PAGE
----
The bin/local entry is somewhat special. It assumes that there will be a .local/bin directory in each branch, and links to it. This allows me to place bin and bin/local in my $PATH, and get to both common scripts (in bin) and branch-specific scripts (in bin/local).

Branch Layout

The following is an example branch, /branches/host1:
.common/sh/ external -> /trunk/sh/
.common/vim/ external -> /trunk/vim/
.vimrc -> .common/vim/.vimrc
.vimrc-color -> .common/vim/.vimrc-color
.zshrc -> .common/sh/.zshrc
In .common/, this host has two modules checked out: sh, and vim. Several symlinks are then used to put the module contents into the actual $HOME directory. The last file, .zshrc.local, is just a regular file. It is still under revision control, but is only visible on this particular host.

The externals may not be the most intuitive thing to configure, so I'll show an example of how to set up /branches/host1. This is how you could initially create the branch:
	% cd
	% svn mkdir -m "new host"
	Committed revision 513.
	% svn co .
	Checked out revision 513.
	% svn mkdir .common .local
	A         .common
	A         .local
	% cat > ext
	% svn propset svn:externals -F ext .common
	property 'svn:externals' set on '.common'
	% rm ext
	% svn up
	Fetching external item into '.common/sh'
	Fetching external item into '.common/vim'
	Updated to revision 513.
	% ln -s .common/vim/.vimrc ; svn add .vimrc
	A         .vimrc
	% ln -s .common/vim/.vimrc-color ; svn add .vimrc-color
	A         .vimrc-color
	% ln -s .common/sh/.zshrc ; svn add .zshrc
	A         .zshrc
	% touch .zshrc.local ; svn add .zshrc.local
	A         .zshrc.local
	% svn ci -m "import basics into host1"
	Committed revision 514. 
Or, if you already have a minimal, generic host branch, you can also create new branches by copying the generic branch, instead of starting from scratch. This is done with commands such as:
	% svn cp \
	% svn co ~ 
Then customize the new branch however you like.

Note that all svn:externals entries must be complete URLs. They cannot (yet) be relative paths within a repository. Also, you would normally want to use svn propedit instead of svn propset, but the latter was easier to demonstrate.

This is another branch, /branches/host2. It is more complex, and somewhat more realistic:
.common/X/ external -> /trunk/X/
.common/bin/ external -> /trunk/bin/
.common/sh/ external -> /trunk/sh/
.common/vim/ external -> /trunk/vim/
.Xmodmap -> .common/X/.Xmodmap
.Xresources -> .common/X/.Xresources
.gvimrc -> .common/vim/.gvimrc
.vimrc -> .common/vim/.vimrc
.vimrc-color -> .common/vim/.vimrc-color
.zshrc -> .common/sh/.zshrc
bin -> .common/bin/
This host has four modules checked out instead of two. A real host would probably have at least a dozen, making for a much more complicated setup.

Other than the increased number of files, something to notice here is the convention of using a .local or -local suffix to indicate files which are host-specific. Most programs will let you include .foo.local (or similar) to incorporate another file in the configuration. This helps keep things organized, so you can put all the common settings in one place, and only configure further when you need something to be different than the rest of the machines.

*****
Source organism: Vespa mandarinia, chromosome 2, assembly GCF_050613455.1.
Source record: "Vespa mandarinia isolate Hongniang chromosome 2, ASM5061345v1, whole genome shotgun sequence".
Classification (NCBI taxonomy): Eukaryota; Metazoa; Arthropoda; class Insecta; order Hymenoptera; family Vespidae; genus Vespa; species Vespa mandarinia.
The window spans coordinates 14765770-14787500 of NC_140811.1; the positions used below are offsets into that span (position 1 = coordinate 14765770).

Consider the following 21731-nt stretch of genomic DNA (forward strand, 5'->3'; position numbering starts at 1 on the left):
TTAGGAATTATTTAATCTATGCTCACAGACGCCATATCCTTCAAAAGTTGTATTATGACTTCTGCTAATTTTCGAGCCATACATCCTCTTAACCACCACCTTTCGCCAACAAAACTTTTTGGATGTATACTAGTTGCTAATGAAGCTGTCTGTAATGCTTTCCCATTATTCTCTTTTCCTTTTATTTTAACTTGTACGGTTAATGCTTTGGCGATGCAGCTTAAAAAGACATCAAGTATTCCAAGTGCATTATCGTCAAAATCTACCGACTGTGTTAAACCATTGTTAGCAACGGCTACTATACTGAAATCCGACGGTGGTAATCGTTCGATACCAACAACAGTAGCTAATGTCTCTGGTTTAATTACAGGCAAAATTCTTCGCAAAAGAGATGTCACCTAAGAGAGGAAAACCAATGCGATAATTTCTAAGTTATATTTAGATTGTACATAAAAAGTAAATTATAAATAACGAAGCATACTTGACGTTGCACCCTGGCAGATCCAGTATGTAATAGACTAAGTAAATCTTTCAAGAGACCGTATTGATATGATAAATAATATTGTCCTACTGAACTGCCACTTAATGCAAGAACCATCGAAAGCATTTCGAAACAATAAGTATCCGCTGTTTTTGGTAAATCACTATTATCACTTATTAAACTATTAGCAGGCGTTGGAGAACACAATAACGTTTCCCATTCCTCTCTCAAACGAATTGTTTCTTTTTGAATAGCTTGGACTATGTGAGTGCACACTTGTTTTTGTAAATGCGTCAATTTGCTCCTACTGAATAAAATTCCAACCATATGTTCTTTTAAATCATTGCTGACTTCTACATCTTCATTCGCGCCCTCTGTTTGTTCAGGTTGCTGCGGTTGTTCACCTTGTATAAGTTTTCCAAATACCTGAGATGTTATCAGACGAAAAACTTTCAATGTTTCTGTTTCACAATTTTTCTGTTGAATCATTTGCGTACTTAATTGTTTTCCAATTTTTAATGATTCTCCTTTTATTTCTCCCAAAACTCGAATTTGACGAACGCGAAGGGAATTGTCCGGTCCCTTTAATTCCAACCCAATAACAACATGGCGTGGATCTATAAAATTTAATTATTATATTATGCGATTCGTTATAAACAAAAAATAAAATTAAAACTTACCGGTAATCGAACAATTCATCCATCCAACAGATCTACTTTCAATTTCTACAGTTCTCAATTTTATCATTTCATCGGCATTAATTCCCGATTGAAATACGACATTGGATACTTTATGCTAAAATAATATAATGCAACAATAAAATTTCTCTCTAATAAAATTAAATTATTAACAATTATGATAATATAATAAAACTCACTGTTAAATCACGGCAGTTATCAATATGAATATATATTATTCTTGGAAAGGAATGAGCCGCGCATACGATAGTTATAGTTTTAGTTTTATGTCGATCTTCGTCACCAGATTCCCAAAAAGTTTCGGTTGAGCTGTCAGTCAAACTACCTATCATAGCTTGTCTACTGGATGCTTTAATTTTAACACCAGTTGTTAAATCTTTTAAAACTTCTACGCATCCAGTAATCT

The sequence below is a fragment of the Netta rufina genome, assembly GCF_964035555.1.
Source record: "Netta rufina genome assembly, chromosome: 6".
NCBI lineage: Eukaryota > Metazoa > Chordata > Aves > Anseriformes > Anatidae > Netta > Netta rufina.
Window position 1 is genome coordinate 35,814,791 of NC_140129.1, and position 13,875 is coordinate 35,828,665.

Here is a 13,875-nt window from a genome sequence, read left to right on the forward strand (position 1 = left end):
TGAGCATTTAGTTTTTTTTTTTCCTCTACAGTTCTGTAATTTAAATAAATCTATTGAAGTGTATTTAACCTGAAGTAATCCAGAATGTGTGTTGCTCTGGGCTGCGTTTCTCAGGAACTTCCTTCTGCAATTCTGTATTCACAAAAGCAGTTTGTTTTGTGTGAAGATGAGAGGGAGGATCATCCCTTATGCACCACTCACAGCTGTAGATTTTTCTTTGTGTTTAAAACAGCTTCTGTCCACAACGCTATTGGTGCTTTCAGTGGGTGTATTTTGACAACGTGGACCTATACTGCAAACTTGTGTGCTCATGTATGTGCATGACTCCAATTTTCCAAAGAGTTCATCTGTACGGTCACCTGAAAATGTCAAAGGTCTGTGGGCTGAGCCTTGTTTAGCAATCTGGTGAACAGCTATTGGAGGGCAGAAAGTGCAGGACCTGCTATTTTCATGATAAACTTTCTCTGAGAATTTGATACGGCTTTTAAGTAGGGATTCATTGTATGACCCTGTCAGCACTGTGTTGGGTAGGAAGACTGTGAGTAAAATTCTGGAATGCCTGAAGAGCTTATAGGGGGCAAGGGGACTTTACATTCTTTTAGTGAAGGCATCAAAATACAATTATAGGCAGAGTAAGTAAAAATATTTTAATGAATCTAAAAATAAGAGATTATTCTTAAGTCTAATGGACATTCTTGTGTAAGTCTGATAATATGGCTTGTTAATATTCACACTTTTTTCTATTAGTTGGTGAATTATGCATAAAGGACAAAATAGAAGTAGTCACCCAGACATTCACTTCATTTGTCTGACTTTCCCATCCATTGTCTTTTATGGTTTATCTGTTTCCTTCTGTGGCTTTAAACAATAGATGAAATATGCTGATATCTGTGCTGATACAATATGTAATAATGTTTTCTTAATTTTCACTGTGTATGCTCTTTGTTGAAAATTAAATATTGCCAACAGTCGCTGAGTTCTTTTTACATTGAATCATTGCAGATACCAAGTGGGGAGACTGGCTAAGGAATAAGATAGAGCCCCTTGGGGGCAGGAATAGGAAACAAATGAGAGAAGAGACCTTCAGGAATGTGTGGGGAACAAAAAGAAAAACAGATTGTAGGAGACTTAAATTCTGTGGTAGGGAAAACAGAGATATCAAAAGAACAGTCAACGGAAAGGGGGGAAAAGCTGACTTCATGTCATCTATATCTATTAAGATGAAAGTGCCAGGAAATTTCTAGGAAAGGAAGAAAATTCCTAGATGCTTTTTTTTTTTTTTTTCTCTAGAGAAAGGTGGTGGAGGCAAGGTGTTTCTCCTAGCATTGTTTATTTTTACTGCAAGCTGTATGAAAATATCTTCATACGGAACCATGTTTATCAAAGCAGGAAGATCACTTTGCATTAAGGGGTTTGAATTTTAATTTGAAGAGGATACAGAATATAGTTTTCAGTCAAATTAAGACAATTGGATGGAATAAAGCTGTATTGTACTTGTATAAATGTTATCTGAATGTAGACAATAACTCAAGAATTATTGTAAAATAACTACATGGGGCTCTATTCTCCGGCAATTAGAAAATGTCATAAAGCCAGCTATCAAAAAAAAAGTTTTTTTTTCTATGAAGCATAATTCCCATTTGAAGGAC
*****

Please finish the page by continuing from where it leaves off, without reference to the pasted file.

One other notable detail is the arrangement of bin, .common/bin, and .local/bin. Sometimes it is desirable to put a host-specific item in a directory which otherwise contains only shared files. One way to do that is to place a symlink in the common area (trunk) which links back to a local (branch) file, and expect each branch to have that file. That's what I've done with host-specific scripts. I created bin/ as a symlink to .common/bin/, which contains a symlink .common/bin/local -> .local/bin/. Then I can put both bin/ and bin/local/ in my $PATH, knowing that shared scripts will be in bin/ and only host-specific ones will be in bin/local/. This could also be accomplished by simply using bin/ (external) and lbin/ (local), but I include the more complicated setup here for the purposes of illustration.

Daily Use

I use a small handful of Subversion commands on a daily basis, to update files and commit changes. A typical work session may look something like this:
	% svn up
	Fetching external item into '.common/bin'
	External at revision 514.

	At revision 514.
	% vim todo.txt
	% svn stat -q    # [q]uiet; does not show unversioned files
	M         todo.txt
	M         .zshrc.local

	Performing status on external item at '.common/bin'
	A         newscript
	% svn ci todo.txt -m "finished project foo"
	Committed revision 515.
	% svn ci .zshrc.local -m "added new mplayer alias"
	Committed revision 516.
	% svn ci .common/bin/newscript -m "makes some random task easier"
	Committed revision 517.
	% svn stat -N    # [N]o recursion; only current directory.
	?         tempfile
	% rm tempfile
I also use svn diff a lot, before checking in changes. I like to see exactly what changed before I write a commit message.

Any time I access a new host, I either make a new branch for it, or check out a copy of an existing branch. I use one "generic" branch for general shell usage on untrusted machines, and that branch gets checked out onto lots of different hosts. However, I also have three branches which are only used on one host each. My desktop, notebook, and home router all get their own host branch.